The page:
Artwork Panel: 31.4cm x 43.8cm ≈ 12¼" x 17¼"
Silk/Brocade: 40.8cm x 101.5cm ≈ 16" x 40"
Width at Wooden Knobs: 49.8cm ≈ 19½"Information about caring for your wall scroll
Close up view of the artwork mounted to this silk brocade wall scroll
This is a print of a papercut monkey image.
In the original form, this kind of image was cut with scissors from a piece of red paper. For many years, prints and posters featuring papercut-style imagery have been popular in Asia. This one is much better than a poster, and the only way to get this kind of image on a wall scroll. This monkey is printed on handmade/hand-pressed Chinese xuan paper with a high-fiber content (you will see natural husks and fibers pressed into this paper). The artwork was then mounted to a handmade two-tone silk brocade wall scroll.
The print was created on a $4000+ Giclee printer. The fine lines and complex geometry would make it impractical to paint this artwork by hand. The dye-based ink used here should give you many years of enjoyment, but please don't hang it in direct sunlight (same rule applies to watercolor paintings etc).
This item was listed or modified
Jan 31st, 2018
Gary's random little things about China:
Parking your car on the sidewalk is legal in most places in China. I am talking fully on the sidewalk, and fully blocking the sidewalk, so that nobody can walk there at all. After all, there is a perfectly good roadway for pedestrians and cars to share just past the edge of the sidewalk - right?
In many urban areas, there is a sidewalk parking attendant who will ensure that you park in such a way that no one can use the sidewalk at all. They will also charge a fee of 2 Yuan (26 cents) for up to a full day of sidewalk parking privileges.
The green light means "go". The Yellow light means "20 more cars should enter the intersection". The red light means "5 more cars enter the intersection and become a nuisance to pedestrians trying to cross the street".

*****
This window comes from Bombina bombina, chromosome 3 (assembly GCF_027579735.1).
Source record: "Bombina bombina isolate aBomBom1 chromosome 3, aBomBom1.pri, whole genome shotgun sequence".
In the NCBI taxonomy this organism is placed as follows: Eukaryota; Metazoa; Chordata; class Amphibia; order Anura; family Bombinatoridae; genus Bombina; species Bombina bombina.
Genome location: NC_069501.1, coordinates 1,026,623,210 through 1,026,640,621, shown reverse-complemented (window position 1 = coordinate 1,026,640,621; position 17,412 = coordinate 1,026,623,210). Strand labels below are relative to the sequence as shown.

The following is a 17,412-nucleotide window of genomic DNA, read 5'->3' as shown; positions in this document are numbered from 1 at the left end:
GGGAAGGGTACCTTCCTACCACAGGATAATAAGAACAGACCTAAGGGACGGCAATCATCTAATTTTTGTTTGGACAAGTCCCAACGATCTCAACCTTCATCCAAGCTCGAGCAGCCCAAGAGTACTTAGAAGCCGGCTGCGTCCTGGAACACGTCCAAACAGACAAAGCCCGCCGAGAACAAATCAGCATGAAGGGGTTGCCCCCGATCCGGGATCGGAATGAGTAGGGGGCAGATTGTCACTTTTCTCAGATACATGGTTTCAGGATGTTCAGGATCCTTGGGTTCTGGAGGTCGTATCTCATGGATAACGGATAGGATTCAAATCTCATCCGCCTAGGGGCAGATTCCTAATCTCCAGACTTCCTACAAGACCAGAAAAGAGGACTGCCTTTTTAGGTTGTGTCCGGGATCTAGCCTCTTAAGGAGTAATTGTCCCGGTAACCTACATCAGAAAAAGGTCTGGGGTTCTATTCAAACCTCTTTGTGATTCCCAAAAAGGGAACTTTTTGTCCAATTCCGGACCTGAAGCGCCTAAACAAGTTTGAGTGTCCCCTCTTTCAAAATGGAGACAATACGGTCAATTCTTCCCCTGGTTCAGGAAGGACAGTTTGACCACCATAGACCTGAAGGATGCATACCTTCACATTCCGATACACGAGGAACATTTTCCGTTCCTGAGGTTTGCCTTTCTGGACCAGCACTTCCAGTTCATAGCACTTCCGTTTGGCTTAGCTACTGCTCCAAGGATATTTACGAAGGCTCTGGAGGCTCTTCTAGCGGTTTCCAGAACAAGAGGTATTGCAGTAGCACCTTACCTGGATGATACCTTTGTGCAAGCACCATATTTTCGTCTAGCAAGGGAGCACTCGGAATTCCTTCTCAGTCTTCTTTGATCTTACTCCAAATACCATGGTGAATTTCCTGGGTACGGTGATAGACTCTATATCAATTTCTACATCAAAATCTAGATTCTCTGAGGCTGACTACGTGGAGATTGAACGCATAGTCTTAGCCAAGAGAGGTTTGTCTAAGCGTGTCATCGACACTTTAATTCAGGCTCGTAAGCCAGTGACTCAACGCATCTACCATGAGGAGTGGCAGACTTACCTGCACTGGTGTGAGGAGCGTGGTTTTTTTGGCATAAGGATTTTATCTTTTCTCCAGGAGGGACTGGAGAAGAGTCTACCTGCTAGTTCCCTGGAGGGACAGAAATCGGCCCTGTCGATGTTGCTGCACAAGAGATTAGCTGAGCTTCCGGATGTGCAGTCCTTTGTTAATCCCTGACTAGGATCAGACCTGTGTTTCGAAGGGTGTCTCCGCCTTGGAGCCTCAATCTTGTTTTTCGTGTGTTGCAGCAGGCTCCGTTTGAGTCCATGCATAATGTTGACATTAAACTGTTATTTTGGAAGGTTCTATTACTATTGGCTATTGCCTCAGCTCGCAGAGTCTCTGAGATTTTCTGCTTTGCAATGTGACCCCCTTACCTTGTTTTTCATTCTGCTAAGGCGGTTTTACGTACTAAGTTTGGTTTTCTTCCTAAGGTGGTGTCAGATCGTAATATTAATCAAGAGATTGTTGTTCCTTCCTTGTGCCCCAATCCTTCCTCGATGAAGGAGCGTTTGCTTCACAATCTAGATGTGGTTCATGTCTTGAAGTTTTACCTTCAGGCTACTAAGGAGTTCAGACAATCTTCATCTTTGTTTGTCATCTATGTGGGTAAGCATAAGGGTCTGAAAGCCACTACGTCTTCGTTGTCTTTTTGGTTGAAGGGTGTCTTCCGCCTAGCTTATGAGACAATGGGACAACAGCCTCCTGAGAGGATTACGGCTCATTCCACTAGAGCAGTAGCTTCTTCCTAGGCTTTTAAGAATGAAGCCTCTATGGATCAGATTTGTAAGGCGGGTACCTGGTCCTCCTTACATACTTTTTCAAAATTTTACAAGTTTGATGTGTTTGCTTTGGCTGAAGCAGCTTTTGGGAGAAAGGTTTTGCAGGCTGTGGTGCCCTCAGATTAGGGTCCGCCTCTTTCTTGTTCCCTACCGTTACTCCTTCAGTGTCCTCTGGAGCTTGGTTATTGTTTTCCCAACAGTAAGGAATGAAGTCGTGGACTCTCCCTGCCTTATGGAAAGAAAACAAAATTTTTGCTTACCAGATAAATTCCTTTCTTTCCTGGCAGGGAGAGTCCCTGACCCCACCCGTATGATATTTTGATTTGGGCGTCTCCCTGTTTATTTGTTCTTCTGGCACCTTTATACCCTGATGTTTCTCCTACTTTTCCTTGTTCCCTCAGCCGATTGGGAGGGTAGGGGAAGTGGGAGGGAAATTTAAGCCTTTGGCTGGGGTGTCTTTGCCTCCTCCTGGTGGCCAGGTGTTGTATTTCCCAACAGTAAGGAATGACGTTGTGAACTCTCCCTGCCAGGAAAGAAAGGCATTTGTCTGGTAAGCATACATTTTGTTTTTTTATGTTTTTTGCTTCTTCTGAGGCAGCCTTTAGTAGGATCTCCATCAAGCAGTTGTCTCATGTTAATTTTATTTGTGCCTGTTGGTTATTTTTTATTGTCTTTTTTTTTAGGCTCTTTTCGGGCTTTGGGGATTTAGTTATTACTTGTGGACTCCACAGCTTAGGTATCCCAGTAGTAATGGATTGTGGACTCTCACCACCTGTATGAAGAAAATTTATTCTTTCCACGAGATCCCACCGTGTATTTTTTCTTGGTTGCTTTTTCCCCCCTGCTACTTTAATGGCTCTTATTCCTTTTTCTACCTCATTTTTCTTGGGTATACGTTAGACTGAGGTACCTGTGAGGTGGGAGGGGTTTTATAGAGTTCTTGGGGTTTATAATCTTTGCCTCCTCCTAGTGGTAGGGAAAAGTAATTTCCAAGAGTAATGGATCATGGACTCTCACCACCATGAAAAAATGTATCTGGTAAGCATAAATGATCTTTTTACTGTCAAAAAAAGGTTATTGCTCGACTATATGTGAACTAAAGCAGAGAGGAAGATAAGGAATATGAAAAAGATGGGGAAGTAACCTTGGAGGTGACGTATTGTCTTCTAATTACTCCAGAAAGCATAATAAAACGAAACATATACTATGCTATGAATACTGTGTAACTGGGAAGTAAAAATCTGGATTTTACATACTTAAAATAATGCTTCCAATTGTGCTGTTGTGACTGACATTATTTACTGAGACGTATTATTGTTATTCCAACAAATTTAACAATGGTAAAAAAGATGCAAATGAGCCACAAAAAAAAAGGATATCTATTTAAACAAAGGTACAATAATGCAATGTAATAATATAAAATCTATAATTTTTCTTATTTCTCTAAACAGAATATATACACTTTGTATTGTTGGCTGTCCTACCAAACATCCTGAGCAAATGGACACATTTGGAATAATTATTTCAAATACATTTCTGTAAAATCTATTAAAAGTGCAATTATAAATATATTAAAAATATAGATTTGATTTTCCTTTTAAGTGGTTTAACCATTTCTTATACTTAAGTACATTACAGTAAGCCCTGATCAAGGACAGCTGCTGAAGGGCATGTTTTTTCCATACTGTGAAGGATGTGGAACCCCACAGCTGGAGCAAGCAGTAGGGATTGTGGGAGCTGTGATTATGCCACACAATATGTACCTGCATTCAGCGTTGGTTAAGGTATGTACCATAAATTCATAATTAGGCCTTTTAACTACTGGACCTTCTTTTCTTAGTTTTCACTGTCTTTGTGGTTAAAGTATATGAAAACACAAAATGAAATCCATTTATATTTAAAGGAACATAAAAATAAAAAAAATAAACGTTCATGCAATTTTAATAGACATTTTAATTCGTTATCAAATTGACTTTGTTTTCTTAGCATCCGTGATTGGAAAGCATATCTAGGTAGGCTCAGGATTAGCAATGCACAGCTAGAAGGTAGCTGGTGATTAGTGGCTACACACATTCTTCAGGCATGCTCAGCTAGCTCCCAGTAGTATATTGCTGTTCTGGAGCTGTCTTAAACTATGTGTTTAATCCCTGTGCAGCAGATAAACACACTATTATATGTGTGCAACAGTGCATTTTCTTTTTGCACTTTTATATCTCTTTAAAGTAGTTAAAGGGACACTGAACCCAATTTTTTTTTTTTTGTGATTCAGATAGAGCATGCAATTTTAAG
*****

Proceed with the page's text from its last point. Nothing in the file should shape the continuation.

Actually, the green light means "Try to go, but you'll probably have to wait for the yellow or red light before you get your chance".
If you get in a car accident, it's best to argue briefly with the other driver, and then both drive away. When the police get involved, everyone gets fined, and someone might lose their license. The fines are generally higher than what it will cost to fix your car, so hanging around to exchange insurance information is rare in minor fender-benders.
If your car is too damaged to drive away, you are screwed. The police own and operate all of the tow trucks in most Chinese cities. You will be fined, charged for towing, charged an impound fee, and may lose your license.
On long stretches of highway, police checkpoints are occasionally set up. They may be stopping drivers and summarily fining them for wearing sunglasses or talking on a mobile phone while driving. However, in the next stretch of highway, another police checkpoint may be issuing fines for driving without sunglasses.
Under certain circumstances, and if you are really unlucky, drivers who get in injury accidents while drunk may be executed. If you are caught drinking and driving just once, you will be fined, and will probably lose your drivers license for the rest of your life.
Thus, drunk driving has become very rare in China.